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City of Abilene Begins Enhancement Project on Central Abilene Street

Abilene's Public Works Department started a project Monday morning that will help enhance several blocks of South 1st.
Abilene's Public Works Department started a project Monday morning that will help enhance several blocks of South 1st.

The enhancement project will update the streets from Butternut to Locust. The project will beautify the streets by constructing a lighted and landscaped concrete media. In addition, it will include sidewalk, curb ramp and pedestrian crosswalk construction.

The first phase of construction include deconstructing the old sidewalks and replacing them with new ones. Construction will go for 105 working days or roughly 5 1/2 months.

The city was able to start a project after the Planning and Development Services Department received a $700,000 federal grant, city engineer Chad Carter says.

"Many people ask why we're doing this but we really want to enhance the south side downtown area," Carter said.

Aside from the beautification process, Carter believes it will also enhance safety along South 1st.

"There are a lot of fatalities on this stretch of road and there are many pedestrians walking from the bus stop to the library," says Carter. "We feel it will improve pedestrian and traffic safety."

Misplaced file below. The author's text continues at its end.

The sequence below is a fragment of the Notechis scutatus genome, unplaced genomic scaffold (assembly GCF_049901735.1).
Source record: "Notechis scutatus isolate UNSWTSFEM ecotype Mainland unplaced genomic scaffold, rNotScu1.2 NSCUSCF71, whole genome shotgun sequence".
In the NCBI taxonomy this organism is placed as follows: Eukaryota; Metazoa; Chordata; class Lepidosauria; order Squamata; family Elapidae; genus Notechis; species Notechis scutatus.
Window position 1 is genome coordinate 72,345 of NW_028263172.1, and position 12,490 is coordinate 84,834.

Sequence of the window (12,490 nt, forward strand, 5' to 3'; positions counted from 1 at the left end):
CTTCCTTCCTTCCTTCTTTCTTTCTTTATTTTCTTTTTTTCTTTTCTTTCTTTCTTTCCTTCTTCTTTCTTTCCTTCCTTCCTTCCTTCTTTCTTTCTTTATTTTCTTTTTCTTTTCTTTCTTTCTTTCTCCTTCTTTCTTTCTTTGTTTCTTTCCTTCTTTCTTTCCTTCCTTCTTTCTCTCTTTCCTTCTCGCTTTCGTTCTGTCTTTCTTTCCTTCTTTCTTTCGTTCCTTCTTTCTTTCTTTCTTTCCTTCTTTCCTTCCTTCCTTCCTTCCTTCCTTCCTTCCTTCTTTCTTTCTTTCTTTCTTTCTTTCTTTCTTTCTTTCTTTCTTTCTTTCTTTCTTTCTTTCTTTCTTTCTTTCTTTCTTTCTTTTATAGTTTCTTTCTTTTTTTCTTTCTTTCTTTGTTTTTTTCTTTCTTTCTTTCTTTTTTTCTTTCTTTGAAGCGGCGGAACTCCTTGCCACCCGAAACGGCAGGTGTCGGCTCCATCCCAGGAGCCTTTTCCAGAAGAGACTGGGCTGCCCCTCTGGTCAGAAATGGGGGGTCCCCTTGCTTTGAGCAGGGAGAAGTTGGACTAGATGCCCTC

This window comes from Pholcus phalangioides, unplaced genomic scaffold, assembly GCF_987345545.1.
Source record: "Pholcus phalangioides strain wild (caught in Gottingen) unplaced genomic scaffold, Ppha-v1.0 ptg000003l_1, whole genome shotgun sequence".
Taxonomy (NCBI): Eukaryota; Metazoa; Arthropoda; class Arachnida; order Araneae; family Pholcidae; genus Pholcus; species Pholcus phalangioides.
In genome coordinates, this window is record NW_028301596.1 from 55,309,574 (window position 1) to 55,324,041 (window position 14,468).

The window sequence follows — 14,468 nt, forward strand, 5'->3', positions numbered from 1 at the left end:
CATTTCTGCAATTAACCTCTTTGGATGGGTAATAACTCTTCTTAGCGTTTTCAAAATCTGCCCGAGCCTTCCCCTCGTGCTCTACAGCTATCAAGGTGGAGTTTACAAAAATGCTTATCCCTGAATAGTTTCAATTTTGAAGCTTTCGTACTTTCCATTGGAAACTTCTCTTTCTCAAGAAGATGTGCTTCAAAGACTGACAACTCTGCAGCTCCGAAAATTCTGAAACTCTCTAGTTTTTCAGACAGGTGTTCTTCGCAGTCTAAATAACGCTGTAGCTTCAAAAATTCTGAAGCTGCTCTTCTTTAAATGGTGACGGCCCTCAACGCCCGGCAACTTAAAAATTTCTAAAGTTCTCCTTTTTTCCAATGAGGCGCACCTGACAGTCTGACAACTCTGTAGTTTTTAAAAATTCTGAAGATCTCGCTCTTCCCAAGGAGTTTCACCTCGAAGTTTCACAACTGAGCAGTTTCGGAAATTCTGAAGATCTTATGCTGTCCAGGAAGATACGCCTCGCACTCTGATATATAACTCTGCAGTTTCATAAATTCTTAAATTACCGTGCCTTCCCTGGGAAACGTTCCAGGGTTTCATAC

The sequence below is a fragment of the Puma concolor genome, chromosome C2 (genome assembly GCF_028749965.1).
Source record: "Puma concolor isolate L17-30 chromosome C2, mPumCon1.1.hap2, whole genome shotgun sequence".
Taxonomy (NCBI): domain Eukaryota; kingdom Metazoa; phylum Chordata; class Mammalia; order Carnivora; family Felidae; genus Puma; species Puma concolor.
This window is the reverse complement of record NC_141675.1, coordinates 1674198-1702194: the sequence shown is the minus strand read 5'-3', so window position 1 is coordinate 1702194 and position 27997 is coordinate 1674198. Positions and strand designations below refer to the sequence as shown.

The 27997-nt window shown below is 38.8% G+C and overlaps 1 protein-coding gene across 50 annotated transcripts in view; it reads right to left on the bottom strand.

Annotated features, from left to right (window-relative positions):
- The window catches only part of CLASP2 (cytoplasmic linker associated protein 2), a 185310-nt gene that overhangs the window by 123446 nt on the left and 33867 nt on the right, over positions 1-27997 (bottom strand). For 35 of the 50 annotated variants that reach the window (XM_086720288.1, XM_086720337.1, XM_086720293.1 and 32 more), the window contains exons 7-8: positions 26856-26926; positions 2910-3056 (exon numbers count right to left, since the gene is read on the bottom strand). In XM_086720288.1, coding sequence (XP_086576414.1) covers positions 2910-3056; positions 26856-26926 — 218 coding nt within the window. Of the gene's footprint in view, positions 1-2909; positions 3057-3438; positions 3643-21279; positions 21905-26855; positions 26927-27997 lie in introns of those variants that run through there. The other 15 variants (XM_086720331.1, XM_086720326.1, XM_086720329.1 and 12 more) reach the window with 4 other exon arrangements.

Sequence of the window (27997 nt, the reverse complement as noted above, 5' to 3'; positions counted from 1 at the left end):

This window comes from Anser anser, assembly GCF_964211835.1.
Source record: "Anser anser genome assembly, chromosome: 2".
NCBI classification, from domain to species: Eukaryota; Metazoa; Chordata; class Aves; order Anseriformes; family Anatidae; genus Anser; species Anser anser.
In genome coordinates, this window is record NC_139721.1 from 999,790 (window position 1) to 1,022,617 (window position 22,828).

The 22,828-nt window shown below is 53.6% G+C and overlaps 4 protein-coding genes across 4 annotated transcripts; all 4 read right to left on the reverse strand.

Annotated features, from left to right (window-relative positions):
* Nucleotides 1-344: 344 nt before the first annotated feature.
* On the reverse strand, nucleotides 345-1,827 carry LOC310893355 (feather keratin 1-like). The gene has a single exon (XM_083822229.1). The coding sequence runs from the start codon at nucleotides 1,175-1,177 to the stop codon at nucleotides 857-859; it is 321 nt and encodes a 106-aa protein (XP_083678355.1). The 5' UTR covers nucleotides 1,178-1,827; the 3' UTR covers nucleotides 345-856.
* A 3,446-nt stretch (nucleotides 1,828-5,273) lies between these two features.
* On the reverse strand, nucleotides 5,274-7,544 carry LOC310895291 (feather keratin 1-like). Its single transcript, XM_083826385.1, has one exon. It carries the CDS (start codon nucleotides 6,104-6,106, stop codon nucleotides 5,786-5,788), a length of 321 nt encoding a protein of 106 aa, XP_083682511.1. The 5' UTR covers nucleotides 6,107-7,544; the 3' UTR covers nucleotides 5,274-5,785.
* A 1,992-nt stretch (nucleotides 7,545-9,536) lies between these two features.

Carter says some businesses are excited but they have their concerns. Owner of Good Time Autos Ray Gresham feels the improvements may inhibit the flow of business. Gresham has owned his shop on the corner of Butternut and South 1st for 11 years and says he supports the idea but has his reservations.

"With the construction of the median, it will affect the traffic coming into my lot," Gresham says. "It will cut off the west bound traffic coming into my lot and they're going to have to make a left on Butternut."

Gresham adds that if it makes it inconvenient to get to his lot, then his customers may not bother coming. However, he admits that only time will tell if it will negatively affect his business.

"I know it will make the street look more attractive and hopefully in the long run, it will pay off," Gresham said.

A minimum of one lane of traffic will remain open in each direction during construction. The city says access will be maintained to all businesses as best as possible.
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